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Petraeus: COIN Has 'Borne Fruit' In A-stan


Eureka! COIN has “borne fruit” in Afghanistan!

Who cares what it means. So says Petraeus Maximus in yet another exit interview, this one with American Forces Press Services and posted at the Pentagon website:

During his last full week commanding coalition and U.S. forces in Afghanistan, Army Gen. David H. Petraeus discussed his tenure there with NATO TV yesterday.

“What we have done is implement the so-called NATO comprehensive approach, a civil-military campaign … that does indeed embody many of the principles of the counterinsurgency field manual that we developed back in 2006, and which we employed in Iraq in the surge of 2007-2008,” he said.

Oh, I remember the surge — such an enduring success, a monument to American national security, worth every drop of blood and each penny. Why, only today, reports “veteran Pentagon analyst John McCreary, now out of government, said … `Any U.S. soldiers in Iraq on 1 January 2012,’ he summed it up bluntly for readers of his NightWatch blog, `will be potential targets.’ ” Marvelous, the way that worked out.

And I remember the COIN manual — the same manual that Ralph Peters once told me “is a snake that needs to be killed dead.”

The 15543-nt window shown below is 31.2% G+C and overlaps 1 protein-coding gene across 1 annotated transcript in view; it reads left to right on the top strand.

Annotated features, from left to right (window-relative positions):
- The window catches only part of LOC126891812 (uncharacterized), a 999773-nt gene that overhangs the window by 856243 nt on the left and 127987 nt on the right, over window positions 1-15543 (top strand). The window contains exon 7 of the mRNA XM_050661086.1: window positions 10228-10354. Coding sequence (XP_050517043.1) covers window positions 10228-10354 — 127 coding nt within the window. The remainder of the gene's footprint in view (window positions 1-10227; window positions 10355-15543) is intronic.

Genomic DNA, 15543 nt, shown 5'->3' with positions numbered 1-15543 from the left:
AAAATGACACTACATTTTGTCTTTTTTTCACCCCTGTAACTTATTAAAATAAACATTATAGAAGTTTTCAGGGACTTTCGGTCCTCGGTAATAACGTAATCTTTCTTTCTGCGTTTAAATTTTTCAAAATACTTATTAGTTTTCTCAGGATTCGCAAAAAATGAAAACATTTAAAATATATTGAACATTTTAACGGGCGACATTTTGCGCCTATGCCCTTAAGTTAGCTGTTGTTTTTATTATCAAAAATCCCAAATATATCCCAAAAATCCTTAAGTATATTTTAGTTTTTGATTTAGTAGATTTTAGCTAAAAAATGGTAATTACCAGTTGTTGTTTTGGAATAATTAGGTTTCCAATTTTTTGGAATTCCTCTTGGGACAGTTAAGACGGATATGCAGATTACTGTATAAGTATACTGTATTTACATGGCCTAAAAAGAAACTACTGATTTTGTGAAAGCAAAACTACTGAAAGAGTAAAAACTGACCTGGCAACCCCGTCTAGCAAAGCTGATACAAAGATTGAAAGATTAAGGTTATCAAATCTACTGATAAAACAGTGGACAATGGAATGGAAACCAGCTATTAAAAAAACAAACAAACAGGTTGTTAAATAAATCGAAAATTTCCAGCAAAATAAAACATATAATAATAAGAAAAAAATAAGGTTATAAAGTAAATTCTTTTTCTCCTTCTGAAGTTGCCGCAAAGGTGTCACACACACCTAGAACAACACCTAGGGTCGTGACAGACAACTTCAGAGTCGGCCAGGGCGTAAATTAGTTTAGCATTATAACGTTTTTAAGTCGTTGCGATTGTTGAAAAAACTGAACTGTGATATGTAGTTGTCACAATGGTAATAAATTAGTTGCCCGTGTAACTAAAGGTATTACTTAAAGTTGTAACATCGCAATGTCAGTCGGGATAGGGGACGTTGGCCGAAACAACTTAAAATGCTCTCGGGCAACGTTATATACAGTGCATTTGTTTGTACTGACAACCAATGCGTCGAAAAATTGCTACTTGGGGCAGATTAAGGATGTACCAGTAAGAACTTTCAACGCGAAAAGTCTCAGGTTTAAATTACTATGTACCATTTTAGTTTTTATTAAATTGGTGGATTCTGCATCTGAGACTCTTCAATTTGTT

Au contraire, quoth Petraeus:

“I think generally, it has borne fruit.”

Borne fruit? What kind of fruit? What is he talking about? No deeper characterization from him in the story.

Petraeus and Marine Corps Gen. James N. Mattis, who succeeded him in August as commander of U.S. Central Command, jointly oversaw the manual’s development and publication.

Great. COINdinistas still rule.

Petraeus has issued further counterinsurgency guidance on troop operations (e.g., “Patrol on foot whenever possible …. take over your [ballistic] sunglasses…[for] interacting face to face…”) and contracting since assuming the ISAF command in July 2010. …

“We always say it gets harder before it gets easier, and we have definitely been in the ‘getting harder’ phase of this overall endeavor,” the general noted.

The number of enemy attacks between last May and this May was about the same, he said, and levels in June decreased by 3 to 5 percent from last year.

At that rate, we’ll be out of there in 20-33 years … but maybe not so “fast”:

That trend may not continue, but is still noteworthy for those two months, Petraeus said, particularly since the increase in violent incidents from 2009 to 2010 was “very, very significant.”

“But this is hard,” he said. “There is a resilient enemy, and there is no question … that enemy is willing to cause civilian casualties. It’s an enemy willing to blow himself up, in some cases, to achieve objectives.”

What objectives — Islamic rule? Is that a problem because of the civilians follow the same religion? Hello?

Enemy activity within Afghanistan’s border area with Pakistan is a very serious challenge, the general said.

Petraeus said ISAF and Afghan forces have worked together to establish a layered border defense in key locations such as the area between Khost province and North Waziristan. The protection force there “is quite effective and well supported,” he added.

Quite effective and well supported”: Make a note of that.